|dc.description.abstract||This thesis explores the use of Fibonacci sequences, and other rhythmic proportions corresponding to the golden ratio in Beethoven's string quartet No. 13, Op. 130, and its original finale, the Grosse Fuge, Op. 133. This provides a new angle for considering the problem of the "time-experience" in late Beethoven. The golden ratio not only forms a common thread in all of the late period quartets, but I argue that it is an essential "thematic idea" within the discourse of the whole work, one bearing implications for the unfolding of the temporal process.
Firstly I outline preliminary examples of how the composer "exposes" the golden ratio at the beginnings of the Opp. 127, 130, 133 and 135 quartets. They are expressed through such means as five beats on the tonic, three on the dominant, or five beats at forte, and three at piano, or through a particular rhythmic pattern lasting five beats, and another lasting eight, and so on, each amounting to a 5:3 or 5:8 ratio, corresponding to the Fibonacci sequence, and thus to the golden ratio. In order to build a framework for durational thematicism I review literature on problems surrounding the golden ratio in Western music, the nature of rhythm, metre and pulse in tonal music, and on the "time-experience" in late Beethoven. This culminates in a brief analysis of the opening bars of the Op. 135 quartet in F major, demonstrating that the "dissociation," as the late Joseph Kerman terms it, of classical convention in the late works occurs in tandem with the "composing out" of the golden ratio itself as a thematic idea, a process common in the late quartets.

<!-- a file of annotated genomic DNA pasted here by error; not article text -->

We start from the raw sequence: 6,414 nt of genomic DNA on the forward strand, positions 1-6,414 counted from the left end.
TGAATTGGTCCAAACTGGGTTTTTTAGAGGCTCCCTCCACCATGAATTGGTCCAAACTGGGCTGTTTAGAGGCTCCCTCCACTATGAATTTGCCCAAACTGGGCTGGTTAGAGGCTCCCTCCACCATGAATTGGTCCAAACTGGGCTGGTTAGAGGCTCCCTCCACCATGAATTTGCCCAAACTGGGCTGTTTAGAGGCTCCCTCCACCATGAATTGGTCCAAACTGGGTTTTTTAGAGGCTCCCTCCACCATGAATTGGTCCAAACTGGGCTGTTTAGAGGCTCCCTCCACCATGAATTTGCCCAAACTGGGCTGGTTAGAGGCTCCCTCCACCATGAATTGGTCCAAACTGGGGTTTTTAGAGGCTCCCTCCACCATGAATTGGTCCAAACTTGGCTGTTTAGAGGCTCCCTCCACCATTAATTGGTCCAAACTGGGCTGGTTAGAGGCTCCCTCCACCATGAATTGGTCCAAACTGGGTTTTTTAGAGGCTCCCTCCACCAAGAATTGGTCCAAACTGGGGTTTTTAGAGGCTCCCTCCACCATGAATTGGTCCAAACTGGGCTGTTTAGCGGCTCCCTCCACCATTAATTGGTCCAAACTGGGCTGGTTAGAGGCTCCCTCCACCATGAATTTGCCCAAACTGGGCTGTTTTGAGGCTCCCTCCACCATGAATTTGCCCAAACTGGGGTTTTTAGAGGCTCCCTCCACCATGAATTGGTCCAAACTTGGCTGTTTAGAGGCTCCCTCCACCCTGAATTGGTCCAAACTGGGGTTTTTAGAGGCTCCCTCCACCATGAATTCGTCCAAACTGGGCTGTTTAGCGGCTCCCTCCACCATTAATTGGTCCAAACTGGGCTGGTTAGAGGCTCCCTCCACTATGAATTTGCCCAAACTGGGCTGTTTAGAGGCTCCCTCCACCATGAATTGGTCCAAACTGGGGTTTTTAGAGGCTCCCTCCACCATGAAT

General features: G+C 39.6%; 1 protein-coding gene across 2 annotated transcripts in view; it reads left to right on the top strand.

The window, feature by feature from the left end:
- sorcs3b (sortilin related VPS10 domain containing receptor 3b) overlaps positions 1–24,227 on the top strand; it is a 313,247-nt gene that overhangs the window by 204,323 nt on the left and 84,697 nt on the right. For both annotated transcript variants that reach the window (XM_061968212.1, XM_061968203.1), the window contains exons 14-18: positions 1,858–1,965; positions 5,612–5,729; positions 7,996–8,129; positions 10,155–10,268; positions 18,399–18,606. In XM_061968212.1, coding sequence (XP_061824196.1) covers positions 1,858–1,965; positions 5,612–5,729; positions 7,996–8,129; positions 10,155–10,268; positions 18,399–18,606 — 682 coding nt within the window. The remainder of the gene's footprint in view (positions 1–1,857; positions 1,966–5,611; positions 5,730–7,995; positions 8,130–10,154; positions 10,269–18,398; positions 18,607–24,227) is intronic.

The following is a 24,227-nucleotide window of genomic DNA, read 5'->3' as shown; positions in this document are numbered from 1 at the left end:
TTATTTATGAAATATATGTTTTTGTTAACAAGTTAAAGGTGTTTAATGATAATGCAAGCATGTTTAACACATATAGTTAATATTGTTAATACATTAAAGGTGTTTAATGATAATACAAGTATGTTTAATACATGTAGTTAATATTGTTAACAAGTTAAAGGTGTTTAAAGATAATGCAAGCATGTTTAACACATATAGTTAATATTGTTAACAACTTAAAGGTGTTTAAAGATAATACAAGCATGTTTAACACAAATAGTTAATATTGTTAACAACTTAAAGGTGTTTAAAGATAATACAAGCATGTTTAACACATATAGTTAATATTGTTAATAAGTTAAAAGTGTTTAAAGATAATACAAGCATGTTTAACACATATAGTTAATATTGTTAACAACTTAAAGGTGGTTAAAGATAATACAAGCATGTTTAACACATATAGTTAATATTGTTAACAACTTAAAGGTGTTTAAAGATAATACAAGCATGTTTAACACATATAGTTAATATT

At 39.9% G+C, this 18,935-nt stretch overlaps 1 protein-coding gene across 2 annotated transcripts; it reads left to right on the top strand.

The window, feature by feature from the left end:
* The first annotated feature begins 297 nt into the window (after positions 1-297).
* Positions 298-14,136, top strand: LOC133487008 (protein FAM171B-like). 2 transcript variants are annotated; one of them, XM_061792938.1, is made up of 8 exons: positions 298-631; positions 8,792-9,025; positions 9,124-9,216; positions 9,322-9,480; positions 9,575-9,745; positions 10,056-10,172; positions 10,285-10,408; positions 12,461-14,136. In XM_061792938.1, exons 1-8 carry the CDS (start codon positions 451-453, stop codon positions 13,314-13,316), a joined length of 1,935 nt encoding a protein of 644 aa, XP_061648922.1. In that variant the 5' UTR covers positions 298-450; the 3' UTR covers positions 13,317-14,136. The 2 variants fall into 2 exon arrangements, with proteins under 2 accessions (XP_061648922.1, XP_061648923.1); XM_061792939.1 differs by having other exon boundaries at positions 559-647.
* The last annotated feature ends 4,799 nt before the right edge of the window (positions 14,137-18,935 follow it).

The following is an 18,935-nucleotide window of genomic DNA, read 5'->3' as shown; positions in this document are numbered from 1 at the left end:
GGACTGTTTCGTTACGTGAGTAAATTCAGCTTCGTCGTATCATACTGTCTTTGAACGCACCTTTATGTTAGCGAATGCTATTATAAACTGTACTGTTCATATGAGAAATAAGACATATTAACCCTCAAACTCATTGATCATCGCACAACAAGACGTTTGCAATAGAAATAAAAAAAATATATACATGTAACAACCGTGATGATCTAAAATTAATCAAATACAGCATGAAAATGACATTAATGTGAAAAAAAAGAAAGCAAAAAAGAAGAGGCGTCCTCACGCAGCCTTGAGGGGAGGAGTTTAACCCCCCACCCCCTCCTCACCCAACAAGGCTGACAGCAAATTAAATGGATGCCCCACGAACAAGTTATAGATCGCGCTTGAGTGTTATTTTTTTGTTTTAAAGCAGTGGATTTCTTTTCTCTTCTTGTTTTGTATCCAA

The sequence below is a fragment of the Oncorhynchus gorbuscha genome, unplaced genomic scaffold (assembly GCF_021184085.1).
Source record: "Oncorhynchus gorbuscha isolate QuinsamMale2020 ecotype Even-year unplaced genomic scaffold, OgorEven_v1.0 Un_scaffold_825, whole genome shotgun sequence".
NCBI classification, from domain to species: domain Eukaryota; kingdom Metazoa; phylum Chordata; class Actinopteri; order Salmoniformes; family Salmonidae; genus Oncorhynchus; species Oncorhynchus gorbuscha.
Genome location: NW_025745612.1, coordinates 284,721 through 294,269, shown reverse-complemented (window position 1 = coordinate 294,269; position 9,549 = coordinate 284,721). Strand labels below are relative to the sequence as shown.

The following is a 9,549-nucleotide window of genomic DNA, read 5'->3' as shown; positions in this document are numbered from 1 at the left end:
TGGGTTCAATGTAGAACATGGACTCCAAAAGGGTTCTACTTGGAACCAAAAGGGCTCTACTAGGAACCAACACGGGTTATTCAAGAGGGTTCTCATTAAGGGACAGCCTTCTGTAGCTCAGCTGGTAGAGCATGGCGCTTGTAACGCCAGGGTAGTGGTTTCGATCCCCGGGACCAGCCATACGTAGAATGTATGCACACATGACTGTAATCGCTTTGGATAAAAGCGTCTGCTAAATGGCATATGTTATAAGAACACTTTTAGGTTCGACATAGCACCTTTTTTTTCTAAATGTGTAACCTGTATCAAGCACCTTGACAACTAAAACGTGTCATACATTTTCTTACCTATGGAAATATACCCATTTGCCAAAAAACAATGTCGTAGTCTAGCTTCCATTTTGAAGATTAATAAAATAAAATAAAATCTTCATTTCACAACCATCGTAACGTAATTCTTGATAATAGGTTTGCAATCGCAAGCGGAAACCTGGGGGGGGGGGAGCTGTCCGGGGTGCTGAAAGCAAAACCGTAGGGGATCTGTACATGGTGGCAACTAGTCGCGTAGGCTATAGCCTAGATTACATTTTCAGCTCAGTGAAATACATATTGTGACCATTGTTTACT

I then apply this temporal process exclusively to Op. 130, suggesting that "dissociation" here performs a similar role. In the midst of this the golden ratio assumes a significance simply by being a common thread throughout these contrasting and seemingly disconnected sections. I demonstrate that the golden ratio occurs on multiple levels of musical structure, arguing that, by emphasising the golden ratio to such an extent, Beethoven sets up a thematic discourse that becomes a central subject in the whole work. Furthermore, by contradicting eighteenth-century metre (that is to say, notated time signatures), I argue that the golden ratio undergoes a sort of dialectical conflict with the latter, expressing a narrative that is retained in following movements. Chapter 4 deals with the Grosse Fuge, showing how this conflict between the golden ratio and classical metre reaches its extreme in this complex, polyrhythmic, fugal masterpiece. After a vehement battle, the music reaches a conclusion at which point the golden ratio, for the first time in the work, becomes subtly assimilated within 6/8 metre; the two finally reach a synthesis, and the dissociation referred to above reaches the point of a new "integration." I then show a similar process to underlie the alternate finale from 1826, despite its highly contrasting character.||